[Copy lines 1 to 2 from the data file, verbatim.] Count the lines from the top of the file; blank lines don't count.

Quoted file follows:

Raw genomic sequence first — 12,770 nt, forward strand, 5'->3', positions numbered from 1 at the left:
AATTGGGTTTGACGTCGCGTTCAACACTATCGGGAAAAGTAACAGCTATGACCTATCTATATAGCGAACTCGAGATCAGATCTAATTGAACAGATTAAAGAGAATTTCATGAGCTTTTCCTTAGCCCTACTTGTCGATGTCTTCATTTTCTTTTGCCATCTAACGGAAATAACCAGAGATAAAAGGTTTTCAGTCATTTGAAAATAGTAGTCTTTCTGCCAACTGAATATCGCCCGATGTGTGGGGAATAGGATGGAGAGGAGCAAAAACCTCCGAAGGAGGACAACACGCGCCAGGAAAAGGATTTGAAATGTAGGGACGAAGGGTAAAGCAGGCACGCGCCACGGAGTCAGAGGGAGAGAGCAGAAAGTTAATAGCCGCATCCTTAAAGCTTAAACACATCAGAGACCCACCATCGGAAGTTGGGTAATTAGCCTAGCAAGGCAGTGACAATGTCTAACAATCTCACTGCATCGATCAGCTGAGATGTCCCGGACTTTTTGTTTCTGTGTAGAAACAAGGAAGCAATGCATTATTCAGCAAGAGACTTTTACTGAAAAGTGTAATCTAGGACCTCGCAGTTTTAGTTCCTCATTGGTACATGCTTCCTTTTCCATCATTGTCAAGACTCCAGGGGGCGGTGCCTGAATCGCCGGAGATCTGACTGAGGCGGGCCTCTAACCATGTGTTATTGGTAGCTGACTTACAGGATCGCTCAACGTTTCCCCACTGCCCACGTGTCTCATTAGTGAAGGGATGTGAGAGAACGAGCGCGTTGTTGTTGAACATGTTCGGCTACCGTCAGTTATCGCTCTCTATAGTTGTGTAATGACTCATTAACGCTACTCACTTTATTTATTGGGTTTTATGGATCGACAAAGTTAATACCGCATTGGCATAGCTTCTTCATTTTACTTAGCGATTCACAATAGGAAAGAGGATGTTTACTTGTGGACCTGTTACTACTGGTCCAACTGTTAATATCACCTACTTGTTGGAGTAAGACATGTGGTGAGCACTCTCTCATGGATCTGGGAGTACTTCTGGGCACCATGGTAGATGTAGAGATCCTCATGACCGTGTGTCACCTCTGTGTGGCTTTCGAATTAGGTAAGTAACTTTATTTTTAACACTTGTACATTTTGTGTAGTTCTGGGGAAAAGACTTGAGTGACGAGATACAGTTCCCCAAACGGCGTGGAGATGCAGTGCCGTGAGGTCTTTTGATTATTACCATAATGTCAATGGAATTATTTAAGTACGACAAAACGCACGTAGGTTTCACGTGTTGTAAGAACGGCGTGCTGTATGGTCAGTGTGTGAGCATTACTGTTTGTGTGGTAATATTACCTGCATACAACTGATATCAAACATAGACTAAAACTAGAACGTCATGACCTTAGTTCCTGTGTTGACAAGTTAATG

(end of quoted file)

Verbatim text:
Raw genomic sequence first — 12,770 nt, forward strand, 5'->3', positions numbered from 1 at the left:
AATTGGGTTTGACGTCGCGTTCAACACTATCGGGAAAAGTAACAGCTATGACCTATCTATATAGCGAACTCGAGATCAGATCTAATTGAACAGATTAAAGAGAATTTCATGAGCTTTTCCTTAGCCCTACTTGTCGATGTCTTCATTTTCTTTTGCCATCTAACGGAAATAACCAGAGATAAAAGGTTTTCAGTCATTTGAAAATAGTAGTCTTTCTGCCAACTGAATATCGCCCGATGTGTGGGGAATAGGATGGAGAGGAGCAAAAACCTCCGAAGGAGGACAACACGCGCCAGGAAAAGGATTTGAAATGTAGGGACGAAGGGTAAAGCAGGCACGCGCCACGGAGTCAGAGGGAGAGAGCAGAAAGTTAATAGCCGCATCCTTAAAGCTTAAACACATCAGAGACCCACCATCGGAAGTTGGGTAATTAGCCTAGCAAGGCAGTGACAATGTCTAACAATCTCACTGCATCGATCAGCTGAGATGTCCCGGACTTTTTGTTTCTGTGTAGAAACAAGGAAGCAATGCATTATTCAGCAAGAGACTTTTACTGAAAAGTGTAATCTAGGACCTCGCAGTTTTAGTTCCTCATTGGTACATGCTTCCTTTTCCATCATTGTCAAGACTCCAGGGGGCGGTGCCTGAATCGCCGGAGATCTGACTGAGGCGGGCCTCTAACCATGTGTTATTGGTAGCTGACTTACAGGATCGCTCAACGTTTCCCCACTGCCCACGTGTCTCATTAGTGAAGGGATGTGAGAGAACGAGCGCGTTGTTGTTGAACATGTTCGGCTACCGTCAGTTATCGCTCTCTATAGTTGTGTAATGACTCATTAACGCTACTCACTTTATTTATTGGGTTTTATGGATCGACAAAGTTAATACCGCATTGGCATAGCTTCTTCATTTTACTTAGCGATTCACAATAGGAAAGAGGATGTTTACTTGTGGACCTGTTACTACTGGTCCAACTGTTAATATCACCTACTTGTTGGAGTAAGACATGTGGTGAGCACTCTCTCATGGATCTGGGAGTACTTCTGGGCACCATGGTAGATGTAGAGATCCTCATGACCGTGTGTCACCTCTGTGTGGCTTTCGAATTAGGTAAGTAACTTTATTTTTAACACTTGTACATTTTGTGTAGTTCTGGGGAAAAGACTTGAGTGACGAGATACAGTTCCCCAAACGGCGTGGAGATGCAGTGCCGTGAGGTCTTTTGATTATTACCATAATGTCAATGGAATTATTTAAGTACGACAAAACGCACGTAGGTTTCACGTGTTGTAAGAACGGCGTGCTGTATGGTCAGTGTGTGAGCATTACTGTTTGTGTGGTAATATTACCTGCATACAACTGATATCAAACATAGACTAAAACTAGAACGTCATGACCTTAGTTCCTGTGTTGACAAGTTAATG